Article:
The Community Collaborative of Tahoe Truckee (CCTT), a program of TTCF, published a reformatted and updated Issue Brief to tell the true story of our community. While many associate North Tahoe-Truckee with paradise, underlying issues of poverty, a pervasive housing crisis, and high rates of substance abuse and mental health issues affect our community members. Find out more through data and what CCTT partners are doing to move the needle on some of our local challenges.
Tahoe Truckee Community Foundation established the Queen of Hearts Women’s Fund in 2006. The goal was to raise $1 million in a single year by inviting women and girls to join by donating $1,000 each. The goal was surpassed and an endowed fund currently funds $60,000 in grants a year. Years later, the Fund’s leadership team launched Girls Giving Back (GGB). GGB is a youth philanthropy project that teaches young women ages 12-18 the ins and outs of fundraising and grantmaking.
In this podcast, Stacy Caldwell, TTCF CEO, sits down with three women who have played major roles in how the Queen of Hearts and GGB. Martha Simon, who originally established the fund as a TTCF staff member; Nancy Gisko, who has been a leader of the fund and who thought of GGB; and Lacey Norris, one of the first GGB members.
Each of these four women have made philanthropy a central part of her life. In this podcast, we follow the evolution of TTCF’s female-focused charitable giving including the story of how it all began (call it women’s intuition). We also explore personal motivations, role models, women’s role in philanthropy, and our future in the hands of today’s youth. Please, join us.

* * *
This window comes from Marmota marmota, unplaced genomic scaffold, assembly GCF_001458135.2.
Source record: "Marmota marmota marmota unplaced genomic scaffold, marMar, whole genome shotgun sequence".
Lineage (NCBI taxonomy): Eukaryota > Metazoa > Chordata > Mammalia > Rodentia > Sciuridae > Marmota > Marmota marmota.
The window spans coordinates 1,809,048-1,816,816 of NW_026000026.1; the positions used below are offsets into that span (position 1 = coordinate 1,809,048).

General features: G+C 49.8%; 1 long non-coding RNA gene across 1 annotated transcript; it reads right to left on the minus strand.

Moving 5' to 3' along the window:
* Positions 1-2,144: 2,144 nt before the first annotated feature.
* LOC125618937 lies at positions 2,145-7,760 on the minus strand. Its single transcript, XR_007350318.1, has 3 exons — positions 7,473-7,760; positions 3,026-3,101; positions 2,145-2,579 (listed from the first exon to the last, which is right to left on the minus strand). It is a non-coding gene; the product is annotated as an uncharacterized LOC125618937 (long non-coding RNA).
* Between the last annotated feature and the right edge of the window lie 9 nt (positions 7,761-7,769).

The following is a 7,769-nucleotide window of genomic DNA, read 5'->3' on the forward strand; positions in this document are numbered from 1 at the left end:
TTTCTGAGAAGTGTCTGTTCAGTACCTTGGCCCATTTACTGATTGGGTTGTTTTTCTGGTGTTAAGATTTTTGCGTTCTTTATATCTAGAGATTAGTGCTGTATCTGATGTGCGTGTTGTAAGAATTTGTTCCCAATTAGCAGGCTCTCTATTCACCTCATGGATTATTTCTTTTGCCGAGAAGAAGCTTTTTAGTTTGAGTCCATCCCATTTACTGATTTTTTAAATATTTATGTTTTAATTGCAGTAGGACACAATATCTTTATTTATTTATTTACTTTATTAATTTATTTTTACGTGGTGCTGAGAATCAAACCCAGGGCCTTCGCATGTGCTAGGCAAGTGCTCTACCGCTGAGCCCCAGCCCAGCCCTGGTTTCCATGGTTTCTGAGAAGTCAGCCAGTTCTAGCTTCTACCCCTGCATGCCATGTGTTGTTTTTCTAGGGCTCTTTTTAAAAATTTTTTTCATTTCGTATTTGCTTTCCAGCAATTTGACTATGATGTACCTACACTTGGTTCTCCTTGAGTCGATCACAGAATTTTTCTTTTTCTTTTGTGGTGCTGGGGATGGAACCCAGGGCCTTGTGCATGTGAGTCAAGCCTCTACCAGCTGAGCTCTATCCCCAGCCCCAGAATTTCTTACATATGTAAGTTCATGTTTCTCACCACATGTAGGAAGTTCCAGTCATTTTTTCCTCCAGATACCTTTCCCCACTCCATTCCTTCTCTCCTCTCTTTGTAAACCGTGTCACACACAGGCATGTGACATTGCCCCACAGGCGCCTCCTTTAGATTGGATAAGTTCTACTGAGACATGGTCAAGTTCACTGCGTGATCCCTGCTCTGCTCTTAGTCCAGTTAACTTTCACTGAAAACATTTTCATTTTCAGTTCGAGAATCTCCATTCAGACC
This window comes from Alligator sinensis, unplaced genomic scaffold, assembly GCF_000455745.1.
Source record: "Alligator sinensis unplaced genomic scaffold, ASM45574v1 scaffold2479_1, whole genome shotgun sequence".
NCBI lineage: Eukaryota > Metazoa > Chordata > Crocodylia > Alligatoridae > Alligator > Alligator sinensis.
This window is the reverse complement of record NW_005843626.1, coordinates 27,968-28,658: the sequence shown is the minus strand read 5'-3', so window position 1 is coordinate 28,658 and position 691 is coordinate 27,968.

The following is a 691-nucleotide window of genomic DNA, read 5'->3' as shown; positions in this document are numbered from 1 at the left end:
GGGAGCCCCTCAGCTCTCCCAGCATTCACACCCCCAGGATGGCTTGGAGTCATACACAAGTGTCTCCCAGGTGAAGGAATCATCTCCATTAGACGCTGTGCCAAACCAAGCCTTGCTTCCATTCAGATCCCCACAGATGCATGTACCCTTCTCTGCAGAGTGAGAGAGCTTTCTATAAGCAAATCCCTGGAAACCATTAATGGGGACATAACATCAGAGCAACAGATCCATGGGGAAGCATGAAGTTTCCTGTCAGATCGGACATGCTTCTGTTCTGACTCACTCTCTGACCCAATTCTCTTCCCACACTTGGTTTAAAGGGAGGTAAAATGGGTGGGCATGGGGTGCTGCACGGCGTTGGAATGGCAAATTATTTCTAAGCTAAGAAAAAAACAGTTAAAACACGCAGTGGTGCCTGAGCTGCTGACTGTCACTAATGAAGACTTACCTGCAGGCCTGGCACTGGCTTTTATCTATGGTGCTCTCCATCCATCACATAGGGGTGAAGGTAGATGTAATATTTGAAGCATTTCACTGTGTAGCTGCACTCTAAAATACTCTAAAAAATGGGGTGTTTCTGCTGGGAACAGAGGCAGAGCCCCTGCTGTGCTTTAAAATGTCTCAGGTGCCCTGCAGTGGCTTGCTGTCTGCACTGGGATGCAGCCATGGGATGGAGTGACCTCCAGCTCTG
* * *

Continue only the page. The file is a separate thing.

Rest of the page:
community foundation board members sit down for a conversation about ttcf
Celebrating its 20th anniversary, TTCF sits down with three of the founding board members responsible for starting it all: Jim Porter, the Truckee lawyer who received a phone call that would become a regional legend; Linda Brown, the teacher who helped start Excellent in Education and has a local award named after her; and Roger Kahn, a successful local entrepreneur who has helped shape our community through participation and leadership.
You may think you know all the stories, but you’re sure to hear some new ones about how it all began. We don’t just refer to TTCF, but the making of our modern community by people who roll-up their sleeves, learn as they go, and laugh a whole lot while they do it.
Some things that Stacy Caldwell, TTCF CEO, covers include:
Where did that extra $1 million come from?
The board recruitment process (think: water cooler)
How TTCF decided what communities it would serve
Tips and hints for nonprofit board members
The special sauce of that first board of directors
Please, join us for this look back on TTCF’s first twenty years.
We sat down with a grantmaker, a nonprofit grantee, and a grantee turned grant writer turned grantmaker. What happened over the next hour was a look into how grantmaking has changed over the years on a global level and at TTCF, as well as an exploration on all of the different aspects of grantmaking. What it feels like to start a nonprofit in a small community, the experience of grant writing for local grants, how funders respond to a changing world by evolving the way they fund.
Phyllis McConn joined TTCF’s team in 2001 and has helped steward millions of dollars into our local community through grants. Heidi Allstead is Martis Fund’s E , and was previously the executive director of Project Mana.